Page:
Researchers at the University of Bristol and Virginia Tech managed to find out what colour the 50 million-year-old bats had, by analysing their fossils.
The two bats called Hassianycteris and Palaeochiropteryx lived sometime in between the Carboniferous and Miocene eras, about 20 to 300 million years ago. The researchers found the fossils along a lake in Germany.
In the research that was published in the Proceedings of the National Academy of Sciences, it was stated that since the fossils were found in very good shape and were well preserved, they contained melanosomes.
Jacob Vinther, a molecular paleobiologist at the University of Bristol, said that he and his fellow researchers found melanosome structures when analysing the fossils’ microchemistry.
Melanosomes are very important when it comes to determining the colour of those prehistoric animals, because they contain melanin. Scientists say that they examine the shape and size of the melanin (pigment that determines the colour of skin, hair, and fur), in order to find out the original colour of the fossilised bats.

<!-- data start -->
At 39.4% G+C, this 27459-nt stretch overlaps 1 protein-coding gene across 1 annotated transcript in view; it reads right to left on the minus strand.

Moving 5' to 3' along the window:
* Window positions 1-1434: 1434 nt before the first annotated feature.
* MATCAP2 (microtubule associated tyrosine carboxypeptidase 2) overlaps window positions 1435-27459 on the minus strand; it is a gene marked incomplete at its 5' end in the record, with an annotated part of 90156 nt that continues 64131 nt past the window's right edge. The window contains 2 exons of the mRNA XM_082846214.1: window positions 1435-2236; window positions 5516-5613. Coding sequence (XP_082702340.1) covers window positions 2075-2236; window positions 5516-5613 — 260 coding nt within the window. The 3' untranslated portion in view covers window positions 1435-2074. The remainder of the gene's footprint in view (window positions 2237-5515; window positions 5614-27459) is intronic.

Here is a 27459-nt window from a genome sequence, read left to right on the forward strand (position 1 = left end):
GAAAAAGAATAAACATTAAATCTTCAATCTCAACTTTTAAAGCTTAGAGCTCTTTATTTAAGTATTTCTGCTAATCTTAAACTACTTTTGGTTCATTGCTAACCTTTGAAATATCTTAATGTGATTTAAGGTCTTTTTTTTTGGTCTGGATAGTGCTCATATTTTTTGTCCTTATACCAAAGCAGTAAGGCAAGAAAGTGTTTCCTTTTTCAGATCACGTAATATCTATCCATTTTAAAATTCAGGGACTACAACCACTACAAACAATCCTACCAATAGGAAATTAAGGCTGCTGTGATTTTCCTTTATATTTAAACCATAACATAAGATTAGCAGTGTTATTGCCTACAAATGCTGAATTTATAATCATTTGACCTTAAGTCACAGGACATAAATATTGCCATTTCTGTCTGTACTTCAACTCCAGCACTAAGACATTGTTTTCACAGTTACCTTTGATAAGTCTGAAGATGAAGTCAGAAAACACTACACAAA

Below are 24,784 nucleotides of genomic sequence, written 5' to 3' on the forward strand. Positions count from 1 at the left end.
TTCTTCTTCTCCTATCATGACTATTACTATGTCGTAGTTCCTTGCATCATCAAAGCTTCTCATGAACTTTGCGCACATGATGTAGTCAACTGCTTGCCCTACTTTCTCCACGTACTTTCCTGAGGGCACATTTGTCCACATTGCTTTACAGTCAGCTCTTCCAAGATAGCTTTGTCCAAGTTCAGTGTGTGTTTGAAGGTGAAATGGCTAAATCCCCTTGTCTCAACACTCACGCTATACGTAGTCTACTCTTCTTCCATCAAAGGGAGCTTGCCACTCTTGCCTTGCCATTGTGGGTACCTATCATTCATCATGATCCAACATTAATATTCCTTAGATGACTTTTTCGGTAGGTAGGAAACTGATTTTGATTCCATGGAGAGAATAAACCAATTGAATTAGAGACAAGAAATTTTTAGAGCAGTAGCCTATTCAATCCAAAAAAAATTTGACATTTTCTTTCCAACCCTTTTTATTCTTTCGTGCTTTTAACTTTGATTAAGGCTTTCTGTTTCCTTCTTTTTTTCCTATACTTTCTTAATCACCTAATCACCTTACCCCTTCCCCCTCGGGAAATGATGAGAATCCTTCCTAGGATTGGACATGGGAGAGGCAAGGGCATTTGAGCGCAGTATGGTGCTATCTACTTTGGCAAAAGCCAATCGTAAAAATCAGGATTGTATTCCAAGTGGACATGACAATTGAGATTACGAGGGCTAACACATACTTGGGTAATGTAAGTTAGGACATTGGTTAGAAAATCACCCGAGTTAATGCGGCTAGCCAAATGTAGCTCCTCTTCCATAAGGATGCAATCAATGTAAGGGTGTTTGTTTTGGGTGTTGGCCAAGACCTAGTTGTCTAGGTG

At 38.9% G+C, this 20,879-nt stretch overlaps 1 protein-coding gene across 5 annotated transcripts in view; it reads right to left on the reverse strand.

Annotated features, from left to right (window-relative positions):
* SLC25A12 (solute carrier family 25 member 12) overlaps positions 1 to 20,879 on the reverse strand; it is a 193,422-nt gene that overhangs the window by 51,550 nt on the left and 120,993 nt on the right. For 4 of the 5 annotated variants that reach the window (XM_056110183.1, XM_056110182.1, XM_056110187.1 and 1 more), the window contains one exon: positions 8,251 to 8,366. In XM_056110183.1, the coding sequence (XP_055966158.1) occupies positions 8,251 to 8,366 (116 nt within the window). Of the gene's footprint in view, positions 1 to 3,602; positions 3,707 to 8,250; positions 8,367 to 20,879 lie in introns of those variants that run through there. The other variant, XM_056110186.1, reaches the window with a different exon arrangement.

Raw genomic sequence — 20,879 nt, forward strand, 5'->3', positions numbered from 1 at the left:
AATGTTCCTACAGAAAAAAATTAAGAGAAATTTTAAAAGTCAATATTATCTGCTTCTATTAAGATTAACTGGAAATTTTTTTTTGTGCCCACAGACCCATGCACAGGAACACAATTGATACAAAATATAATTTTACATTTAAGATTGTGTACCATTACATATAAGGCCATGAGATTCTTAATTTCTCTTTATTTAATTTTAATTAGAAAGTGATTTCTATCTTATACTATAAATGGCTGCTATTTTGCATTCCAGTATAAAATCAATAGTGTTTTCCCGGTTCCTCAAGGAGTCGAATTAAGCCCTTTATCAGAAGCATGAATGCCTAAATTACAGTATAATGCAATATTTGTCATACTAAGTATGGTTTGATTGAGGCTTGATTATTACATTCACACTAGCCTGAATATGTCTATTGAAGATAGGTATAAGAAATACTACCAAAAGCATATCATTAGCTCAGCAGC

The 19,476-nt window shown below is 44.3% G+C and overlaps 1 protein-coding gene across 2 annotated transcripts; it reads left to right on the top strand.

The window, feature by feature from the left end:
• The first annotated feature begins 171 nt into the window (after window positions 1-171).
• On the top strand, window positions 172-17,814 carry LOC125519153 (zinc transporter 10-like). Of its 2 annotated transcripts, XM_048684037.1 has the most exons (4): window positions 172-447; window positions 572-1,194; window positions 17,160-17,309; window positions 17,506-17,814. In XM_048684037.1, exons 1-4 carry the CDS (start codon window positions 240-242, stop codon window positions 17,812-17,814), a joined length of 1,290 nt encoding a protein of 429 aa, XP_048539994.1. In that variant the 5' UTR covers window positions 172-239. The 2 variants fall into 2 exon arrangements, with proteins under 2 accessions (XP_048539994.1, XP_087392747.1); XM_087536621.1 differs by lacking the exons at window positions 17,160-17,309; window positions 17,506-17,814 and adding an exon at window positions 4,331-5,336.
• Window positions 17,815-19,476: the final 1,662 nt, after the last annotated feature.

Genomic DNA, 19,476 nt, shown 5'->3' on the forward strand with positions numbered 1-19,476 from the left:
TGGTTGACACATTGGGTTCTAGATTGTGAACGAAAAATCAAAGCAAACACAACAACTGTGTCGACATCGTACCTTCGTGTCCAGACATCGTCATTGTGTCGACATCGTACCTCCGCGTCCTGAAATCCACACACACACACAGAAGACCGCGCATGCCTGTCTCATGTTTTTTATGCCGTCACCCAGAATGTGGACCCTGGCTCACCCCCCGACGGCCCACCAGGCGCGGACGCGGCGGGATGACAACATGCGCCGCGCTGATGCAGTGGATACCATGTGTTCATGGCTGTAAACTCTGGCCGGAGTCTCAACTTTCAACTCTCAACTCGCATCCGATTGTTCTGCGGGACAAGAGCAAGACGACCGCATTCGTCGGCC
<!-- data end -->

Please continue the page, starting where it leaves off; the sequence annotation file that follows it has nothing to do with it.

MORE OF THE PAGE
“This means that the correlation of melanin colour to shape is an ancient invention, which we can use to easily determine colour from fossils by simply looking at the melanosomes shape,” Dr. Vinther stated.
According to Vinther, the prehistoric bats had a brown colour, which does not come as a huge surprise to scientists, but at least now they have evidence for it. With that colour, the prehistoric bats looked similar to modern bats.
Cailtin Colleary, a Ph.D. student in geological studies at Virginia Tech University said that most of the times the melanosome structures would not be preserved in the fossils. That is why the colour of the many prehistoric animals was often left open for interpretation.
The colour of the animal is able to tell lot of thing about the species. For instance the colour could provide information on how the animals defended themselves against dangerous predators, on where they lived, on how they attracted a new mate. The colour also plays an important aspect in how the animals respond to each other, and in how they recognise others animals.
Image Source: csmonitor